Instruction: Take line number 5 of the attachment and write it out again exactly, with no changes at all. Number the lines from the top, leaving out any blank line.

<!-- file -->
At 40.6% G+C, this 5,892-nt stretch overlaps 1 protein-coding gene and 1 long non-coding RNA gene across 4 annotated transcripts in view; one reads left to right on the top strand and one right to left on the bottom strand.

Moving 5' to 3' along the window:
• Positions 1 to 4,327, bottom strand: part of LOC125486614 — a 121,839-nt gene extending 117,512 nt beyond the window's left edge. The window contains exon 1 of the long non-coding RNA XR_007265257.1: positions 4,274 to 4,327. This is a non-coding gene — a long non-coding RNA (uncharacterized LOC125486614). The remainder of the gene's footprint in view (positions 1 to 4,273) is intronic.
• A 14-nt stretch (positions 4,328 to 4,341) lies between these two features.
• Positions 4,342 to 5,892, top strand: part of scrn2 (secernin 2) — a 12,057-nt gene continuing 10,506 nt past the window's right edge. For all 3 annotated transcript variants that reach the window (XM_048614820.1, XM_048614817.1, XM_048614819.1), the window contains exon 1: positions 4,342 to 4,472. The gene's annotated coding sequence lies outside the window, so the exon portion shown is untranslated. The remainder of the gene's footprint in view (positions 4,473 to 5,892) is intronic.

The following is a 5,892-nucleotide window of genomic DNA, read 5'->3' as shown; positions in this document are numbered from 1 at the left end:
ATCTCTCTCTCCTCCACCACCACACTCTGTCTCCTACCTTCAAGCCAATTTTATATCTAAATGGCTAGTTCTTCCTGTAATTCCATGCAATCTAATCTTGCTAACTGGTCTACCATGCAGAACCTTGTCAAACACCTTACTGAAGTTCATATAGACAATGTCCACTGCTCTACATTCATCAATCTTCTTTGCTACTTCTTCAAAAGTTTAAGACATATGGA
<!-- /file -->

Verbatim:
• Positions 4,342 to 5,892, top strand: part of scrn2 (secernin 2) — a 12,057-nt gene continuing 10,506 nt past the window's right edge. For all 3 annotated transcript variants that reach the window (XM_048614820.1, XM_048614817.1, XM_048614819.1), the window contains exon 1: positions 4,342 to 4,472. The gene's annotated coding sequence lies outside the window, so the exon portion shown is untranslated. The remainder of the gene's footprint in view (positions 4,473 to 5,892) is intronic.